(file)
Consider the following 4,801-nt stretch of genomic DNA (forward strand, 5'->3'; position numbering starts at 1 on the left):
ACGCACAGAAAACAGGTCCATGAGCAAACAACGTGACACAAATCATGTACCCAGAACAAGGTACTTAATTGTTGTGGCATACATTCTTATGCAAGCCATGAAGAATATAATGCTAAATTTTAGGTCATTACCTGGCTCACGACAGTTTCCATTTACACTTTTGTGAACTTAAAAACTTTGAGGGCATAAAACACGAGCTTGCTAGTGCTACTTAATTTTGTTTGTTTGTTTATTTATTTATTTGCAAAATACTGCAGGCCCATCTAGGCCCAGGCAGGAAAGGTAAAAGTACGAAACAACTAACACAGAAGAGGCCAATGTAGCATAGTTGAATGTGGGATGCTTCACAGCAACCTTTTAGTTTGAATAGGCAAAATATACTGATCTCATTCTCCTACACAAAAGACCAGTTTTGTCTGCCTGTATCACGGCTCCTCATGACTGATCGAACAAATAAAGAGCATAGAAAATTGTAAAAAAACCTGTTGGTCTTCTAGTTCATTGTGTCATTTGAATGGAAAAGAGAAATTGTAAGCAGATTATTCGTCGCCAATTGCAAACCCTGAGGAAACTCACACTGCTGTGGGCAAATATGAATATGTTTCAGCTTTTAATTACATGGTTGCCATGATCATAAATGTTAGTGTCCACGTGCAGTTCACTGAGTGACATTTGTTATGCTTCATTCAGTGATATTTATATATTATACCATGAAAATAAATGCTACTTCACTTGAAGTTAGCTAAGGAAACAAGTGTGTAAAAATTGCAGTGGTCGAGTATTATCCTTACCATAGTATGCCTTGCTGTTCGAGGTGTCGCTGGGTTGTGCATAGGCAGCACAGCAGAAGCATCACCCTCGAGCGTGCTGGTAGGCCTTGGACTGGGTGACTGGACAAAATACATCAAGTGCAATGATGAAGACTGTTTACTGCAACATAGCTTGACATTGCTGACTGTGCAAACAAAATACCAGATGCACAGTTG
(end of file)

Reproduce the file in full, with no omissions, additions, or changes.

Consider the following 4,801-nt stretch of genomic DNA (forward strand, 5'->3'; position numbering starts at 1 on the left):
ACGCACAGAAAACAGGTCCATGAGCAAACAACGTGACACAAATCATGTACCCAGAACAAGGTACTTAATTGTTGTGGCATACATTCTTATGCAAGCCATGAAGAATATAATGCTAAATTTTAGGTCATTACCTGGCTCACGACAGTTTCCATTTACACTTTTGTGAACTTAAAAACTTTGAGGGCATAAAACACGAGCTTGCTAGTGCTACTTAATTTTGTTTGTTTGTTTATTTATTTATTTGCAAAATACTGCAGGCCCATCTAGGCCCAGGCAGGAAAGGTAAAAGTACGAAACAACTAACACAGAAGAGGCCAATGTAGCATAGTTGAATGTGGGATGCTTCACAGCAACCTTTTAGTTTGAATAGGCAAAATATACTGATCTCATTCTCCTACACAAAAGACCAGTTTTGTCTGCCTGTATCACGGCTCCTCATGACTGATCGAACAAATAAAGAGCATAGAAAATTGTAAAAAAACCTGTTGGTCTTCTAGTTCATTGTGTCATTTGAATGGAAAAGAGAAATTGTAAGCAGATTATTCGTCGCCAATTGCAAACCCTGAGGAAACTCACACTGCTGTGGGCAAATATGAATATGTTTCAGCTTTTAATTACATGGTTGCCATGATCATAAATGTTAGTGTCCACGTGCAGTTCACTGAGTGACATTTGTTATGCTTCATTCAGTGATATTTATATATTATACCATGAAAATAAATGCTACTTCACTTGAAGTTAGCTAAGGAAACAAGTGTGTAAAAATTGCAGTGGTCGAGTATTATCCTTACCATAGTATGCCTTGCTGTTCGAGGTGTCGCTGGGTTGTGCATAGGCAGCACAGCAGAAGCATCACCCTCGAGCGTGCTGGTAGGCCTTGGACTGGGTGACTGGACAAAATACATCAAGTGCAATGATGAAGACTGTTTACTGCAACATAGCTTGACATTGCTGACTGTGCAAACAAAATACCAGATGCACAGTTG